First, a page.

Four more, at Gelephu, Trashigang, Trongsa and Samtse, are in the pipeline

WCD: To provide timely and reliable health care to injured wild animals, agriculture ministry’s wildlife conservation division opened a wildlife clinic and laboratory at Taba on January 30.

While the clinic will treat injured and diseased wild animals, it would also conduct research and experiments to avoid zoonotic diseases from spreading to humans during treatment.

Facing the unit is an enclosure where injured animals will be kept for about two weeks during their treatment.  Currently, a bear and a deer are getting nursed for injuries.

The head of the wildlife rescue and animal health section, Kuenzang Gyaltshen, said, until now, the domestic veterinary centre provided support in treating injured wild animals.

“This was a much needed clinic, in terms of providing better care for injured wild animals,” he said.

The unit has a manager, a veterinarian, two trained rangers, a wildlife technician, four attendants and an animal caretaker.

Kuenzang Gyaltshen said that annually more than 60 wild animals were rescued and treated.  Last year, 62 were treated for injuries.  Of the 62, about 12 were Himalayan black bear, which were injured in human-wildlife conflicts.

“Human-wildlife conflict constitute quite a bit of wild animal injuries,” he said.

Wildlife conservation division constructed the clinic and laboratory at Taba at a cost of Nu 12M, after availing a loan from the World Bank.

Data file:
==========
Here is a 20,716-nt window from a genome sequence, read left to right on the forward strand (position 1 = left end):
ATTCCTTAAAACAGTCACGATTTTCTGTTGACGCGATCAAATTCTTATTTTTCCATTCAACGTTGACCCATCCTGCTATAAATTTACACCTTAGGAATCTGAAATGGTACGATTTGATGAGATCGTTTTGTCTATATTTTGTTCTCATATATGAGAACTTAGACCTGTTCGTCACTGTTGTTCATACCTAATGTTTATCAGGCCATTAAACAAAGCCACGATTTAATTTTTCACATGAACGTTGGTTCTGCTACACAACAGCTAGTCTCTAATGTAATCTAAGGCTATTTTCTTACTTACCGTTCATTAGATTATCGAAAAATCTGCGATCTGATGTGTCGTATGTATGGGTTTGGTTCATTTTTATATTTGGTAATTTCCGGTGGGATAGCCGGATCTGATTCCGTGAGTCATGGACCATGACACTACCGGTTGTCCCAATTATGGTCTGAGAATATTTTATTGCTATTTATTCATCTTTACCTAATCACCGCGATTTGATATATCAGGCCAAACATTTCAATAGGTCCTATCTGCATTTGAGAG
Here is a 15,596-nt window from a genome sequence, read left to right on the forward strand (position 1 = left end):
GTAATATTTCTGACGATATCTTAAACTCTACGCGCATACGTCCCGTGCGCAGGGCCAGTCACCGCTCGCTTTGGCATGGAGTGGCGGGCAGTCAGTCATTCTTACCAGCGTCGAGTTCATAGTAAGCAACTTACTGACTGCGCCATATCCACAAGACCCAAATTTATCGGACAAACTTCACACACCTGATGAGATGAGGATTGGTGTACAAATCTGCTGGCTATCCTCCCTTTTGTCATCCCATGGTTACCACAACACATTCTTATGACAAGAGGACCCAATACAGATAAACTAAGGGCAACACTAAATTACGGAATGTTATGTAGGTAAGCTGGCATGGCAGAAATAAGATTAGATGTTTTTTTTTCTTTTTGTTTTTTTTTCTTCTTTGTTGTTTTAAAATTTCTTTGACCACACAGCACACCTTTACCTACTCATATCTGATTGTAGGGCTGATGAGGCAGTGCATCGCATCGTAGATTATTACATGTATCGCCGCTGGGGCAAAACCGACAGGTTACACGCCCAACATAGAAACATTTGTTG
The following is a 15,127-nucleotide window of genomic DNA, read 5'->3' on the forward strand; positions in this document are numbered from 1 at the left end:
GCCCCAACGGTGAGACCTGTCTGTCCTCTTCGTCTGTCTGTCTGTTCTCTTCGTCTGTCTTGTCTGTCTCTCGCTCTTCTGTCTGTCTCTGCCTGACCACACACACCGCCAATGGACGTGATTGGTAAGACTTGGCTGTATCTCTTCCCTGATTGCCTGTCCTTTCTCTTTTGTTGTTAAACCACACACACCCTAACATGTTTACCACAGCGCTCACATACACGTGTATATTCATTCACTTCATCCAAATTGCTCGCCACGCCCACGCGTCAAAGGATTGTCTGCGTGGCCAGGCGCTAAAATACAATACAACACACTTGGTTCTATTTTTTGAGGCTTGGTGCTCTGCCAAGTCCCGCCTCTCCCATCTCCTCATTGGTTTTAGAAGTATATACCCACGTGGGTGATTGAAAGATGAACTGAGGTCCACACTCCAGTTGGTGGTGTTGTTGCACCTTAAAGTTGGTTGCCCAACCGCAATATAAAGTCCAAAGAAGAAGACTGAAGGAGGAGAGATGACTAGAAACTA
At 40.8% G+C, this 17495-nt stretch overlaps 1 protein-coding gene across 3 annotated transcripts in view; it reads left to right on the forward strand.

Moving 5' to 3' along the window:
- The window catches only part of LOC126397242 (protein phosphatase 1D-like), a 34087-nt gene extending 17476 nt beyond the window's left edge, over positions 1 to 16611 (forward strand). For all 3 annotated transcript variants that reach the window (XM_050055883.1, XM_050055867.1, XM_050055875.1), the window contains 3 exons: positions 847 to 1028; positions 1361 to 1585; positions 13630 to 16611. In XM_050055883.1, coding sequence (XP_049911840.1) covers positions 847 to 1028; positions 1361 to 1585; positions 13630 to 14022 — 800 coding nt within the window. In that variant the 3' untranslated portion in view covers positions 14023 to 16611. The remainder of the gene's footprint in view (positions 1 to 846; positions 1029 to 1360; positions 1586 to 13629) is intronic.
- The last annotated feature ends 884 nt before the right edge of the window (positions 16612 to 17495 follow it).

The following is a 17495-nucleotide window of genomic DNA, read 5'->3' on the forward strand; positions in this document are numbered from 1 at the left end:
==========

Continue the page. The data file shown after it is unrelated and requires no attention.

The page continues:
Recently, they also floated a tender to construct another wildlife clinic and laboratory at Bhur in Gelephu.  It will be constructed at a cost of Nu 15M, which would also be availed as loan from the World Bank.

The cost of construction for the Gelephu clinic is more than that of Taba because, officials said, additional space and enclosure would be constructed to accommodate crocodiles.

After the construction completes, all crocodiles from Phuentsholing’s breeding farm will be relocated to Gelephu.   Kuenzang Gyaltshen reasoned overcrowding for the relocation, but the exact number of crocodiles at the centre could not be confirmed.

Three more wildlife clinics will be constructed in the coming years.  For the eastern region, it will be built in Trashigang, while Trongsa’s clinic will cater to central Bhutan and the last one will be opened in Samtse by 2018.

By Nirmala Pokhrel